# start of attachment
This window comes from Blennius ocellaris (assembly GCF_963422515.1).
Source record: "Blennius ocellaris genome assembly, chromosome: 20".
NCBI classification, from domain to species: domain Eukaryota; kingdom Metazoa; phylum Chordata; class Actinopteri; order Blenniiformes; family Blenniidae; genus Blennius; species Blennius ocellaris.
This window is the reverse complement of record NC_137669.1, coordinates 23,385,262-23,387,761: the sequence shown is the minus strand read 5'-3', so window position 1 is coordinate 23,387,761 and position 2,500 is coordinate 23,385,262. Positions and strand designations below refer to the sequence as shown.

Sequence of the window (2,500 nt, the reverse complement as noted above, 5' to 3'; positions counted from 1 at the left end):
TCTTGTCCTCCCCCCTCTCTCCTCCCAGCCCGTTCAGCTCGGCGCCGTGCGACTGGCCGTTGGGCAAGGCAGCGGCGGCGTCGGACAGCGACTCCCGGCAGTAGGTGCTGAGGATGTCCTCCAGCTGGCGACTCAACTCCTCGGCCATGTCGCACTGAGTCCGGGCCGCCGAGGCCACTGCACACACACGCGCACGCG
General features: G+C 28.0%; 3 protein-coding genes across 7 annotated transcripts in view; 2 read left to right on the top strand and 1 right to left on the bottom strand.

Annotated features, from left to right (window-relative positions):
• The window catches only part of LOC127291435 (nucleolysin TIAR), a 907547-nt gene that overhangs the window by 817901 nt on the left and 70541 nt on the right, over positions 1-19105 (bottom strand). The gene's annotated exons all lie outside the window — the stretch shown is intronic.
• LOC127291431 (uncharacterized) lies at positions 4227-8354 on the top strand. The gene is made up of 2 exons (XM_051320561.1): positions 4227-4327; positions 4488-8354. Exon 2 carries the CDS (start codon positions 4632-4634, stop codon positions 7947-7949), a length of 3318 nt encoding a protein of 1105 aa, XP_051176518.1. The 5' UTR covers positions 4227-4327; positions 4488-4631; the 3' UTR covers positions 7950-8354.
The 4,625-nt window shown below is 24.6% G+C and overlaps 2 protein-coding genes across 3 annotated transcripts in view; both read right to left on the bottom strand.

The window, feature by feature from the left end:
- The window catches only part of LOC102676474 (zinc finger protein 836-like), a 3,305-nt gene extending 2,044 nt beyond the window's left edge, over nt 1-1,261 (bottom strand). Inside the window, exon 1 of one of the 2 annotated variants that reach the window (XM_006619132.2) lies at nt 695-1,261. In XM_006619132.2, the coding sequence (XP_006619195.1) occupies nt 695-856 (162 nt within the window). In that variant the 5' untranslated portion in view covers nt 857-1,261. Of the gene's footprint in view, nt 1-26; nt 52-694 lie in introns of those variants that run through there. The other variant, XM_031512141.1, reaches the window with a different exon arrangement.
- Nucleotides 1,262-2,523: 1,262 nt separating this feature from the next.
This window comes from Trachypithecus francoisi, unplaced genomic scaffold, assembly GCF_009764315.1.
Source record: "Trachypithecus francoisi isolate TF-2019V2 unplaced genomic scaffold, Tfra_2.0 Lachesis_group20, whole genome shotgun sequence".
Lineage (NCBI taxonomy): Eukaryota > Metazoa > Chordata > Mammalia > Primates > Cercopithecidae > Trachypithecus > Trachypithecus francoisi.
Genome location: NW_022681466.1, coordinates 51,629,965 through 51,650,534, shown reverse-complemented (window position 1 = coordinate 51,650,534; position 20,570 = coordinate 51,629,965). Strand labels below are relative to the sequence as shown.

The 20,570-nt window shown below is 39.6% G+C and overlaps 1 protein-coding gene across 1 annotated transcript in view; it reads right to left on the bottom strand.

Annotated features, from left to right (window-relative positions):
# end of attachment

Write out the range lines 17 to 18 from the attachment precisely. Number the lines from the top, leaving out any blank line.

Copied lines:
Lineage (NCBI taxonomy): Eukaryota > Metazoa > Chordata > Mammalia > Primates > Cercopithecidae > Trachypithecus > Trachypithecus francoisi.
Genome location: NW_022681466.1, coordinates 51,629,965 through 51,650,534, shown reverse-complemented (window position 1 = coordinate 51,650,534; position 20,570 = coordinate 51,629,965). Strand labels below are relative to the sequence as shown.